After our rather filling “small” plates, we were giving our two large plates. We began with the Trofie pasta with house made blood sausage, squid, bacon, grilled radicchio and tomato ($17). Prior to ordering this dish, I had never heard of trofie pasta before. According to some of my research, this pasta is similar to fussili and is short and squiggly. That sounds delicious and unique. Unfortunately, that’s not what we got. Instead of short squiggly pasta, we got flat noodles similar to unfilled ravioli. What I thought was most odd was that we were not told this prior to ordering the dish. Not a big problem, but I personally believe that a change from what’s on the menu should be told to the patron. Nit picking aside, the flavors were all extraordinary. I’ve never had blood sausage before, and I was afraid the flavor was going to be lost in the rest of the dish, but the richness of the sausage became the main flavor. Instead of having a metallic flavor from the blood, as I thought it would, the sausage had a great flavor of garlic and Mediterranean herbs and spices (fennel, perhaps?). Complimenting the blood sausage was the sweetness of the tomatoes and bitterness of the radicchio. Altogether, they stewed into a tremendously savory sauce. The squid was plentiful and only slightly chewy, with both tentacles and body rings making an appearance. Although the squid flavor was somewhat lost in the sausage and bacon, it added a nice texture difference to the perfectly al dente pasta. On the whole, a terrific dish that was highlighted by a well-seasoned house made sausage. Following the pasta dish, we dug into Avec’s other well-known dish: "Deluxe" focaccia with Taleggio cheese, truffle oil and fresh herbs ($14.50). What made this dish memorable was its simplistic genius. A thick spread of sweet and characteristically pungent taleggio cheese with an earthy finish was mixed with basil and other Mediterranean herbs and sandwiched between two cracker thin pieces of focaccia. To top it off, a little drizzle of truffle oil added an earthy aroma that permeated the each bite. As you can tell, we both loved this dish. And, once again, it was extremely rich. We were tossed between the focaccia and the pork shoulder, and if we do get back to Avec in the future, as I’m sure we will, we will definitely give it a try.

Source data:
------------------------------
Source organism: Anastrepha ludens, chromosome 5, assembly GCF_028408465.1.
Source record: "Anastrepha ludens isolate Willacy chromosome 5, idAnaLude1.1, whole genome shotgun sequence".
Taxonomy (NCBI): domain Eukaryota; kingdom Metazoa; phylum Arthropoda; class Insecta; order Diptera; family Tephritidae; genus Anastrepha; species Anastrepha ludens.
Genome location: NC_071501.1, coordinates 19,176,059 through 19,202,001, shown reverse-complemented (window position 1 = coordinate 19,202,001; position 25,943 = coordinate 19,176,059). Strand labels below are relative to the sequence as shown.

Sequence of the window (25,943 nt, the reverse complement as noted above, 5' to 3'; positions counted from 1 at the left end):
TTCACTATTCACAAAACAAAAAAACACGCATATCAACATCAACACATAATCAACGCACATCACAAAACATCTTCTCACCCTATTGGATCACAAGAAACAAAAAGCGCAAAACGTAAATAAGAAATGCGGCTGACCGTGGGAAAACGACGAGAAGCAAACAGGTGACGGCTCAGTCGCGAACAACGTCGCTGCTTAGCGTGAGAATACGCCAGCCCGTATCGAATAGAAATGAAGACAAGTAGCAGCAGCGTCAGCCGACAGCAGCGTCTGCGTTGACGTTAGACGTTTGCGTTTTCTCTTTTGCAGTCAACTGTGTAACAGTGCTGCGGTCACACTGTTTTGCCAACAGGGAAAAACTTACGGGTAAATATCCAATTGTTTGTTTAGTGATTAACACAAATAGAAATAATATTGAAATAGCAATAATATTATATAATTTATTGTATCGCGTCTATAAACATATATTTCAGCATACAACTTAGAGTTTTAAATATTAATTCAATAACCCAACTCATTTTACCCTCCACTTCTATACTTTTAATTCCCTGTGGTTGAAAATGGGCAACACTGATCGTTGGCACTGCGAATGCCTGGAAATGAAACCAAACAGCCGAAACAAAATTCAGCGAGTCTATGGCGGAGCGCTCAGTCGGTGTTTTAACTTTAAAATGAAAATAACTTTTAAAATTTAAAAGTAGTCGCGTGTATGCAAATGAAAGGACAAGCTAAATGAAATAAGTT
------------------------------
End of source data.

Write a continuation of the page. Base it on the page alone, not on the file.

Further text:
Although stuffed, my sweet tooth was curious to see what Avec had to offer. My Dad ordered the blackberry sorbet, and I ordered the caramel pana cotta with blueberries. Meh. To be honest, I didn’t have high hopes for their dessert, as Avec is known primarily for its savory offerings, but I was still somewhat disappointed. I did enjoy the intensity of the blackberry flavor in my Dad’s sorbet, and it had a velvety texture that is not found enough in often icy sorbets in other establishments. On the other hand, my pana cotta had caramel flavors that were too muted. The blueberries and blueberry sauce were good, but the main component was missing some flavor despite the silky custard texture. Should’ve ordered more stuffed dates! For the price, my Dad and I thought we had wonderfully prepared, well-balanced, simple food in a lively environment. Another cool note about our experience was seeing Chef Koren Grieveson roam around the dining room cleaning tables, delivering dishes, and chatting with diners. Being a big Iron Chef fan, I was both excited and impressed to see a chef that is not only at the restaurant, but involved in every aspect of service. If I lived near Avec, I would certainly make frequent visits and could easily see this becoming a great spot to relax after a long day, enjoy a drink at the bar, and enjoying some delectable Mediterranean food.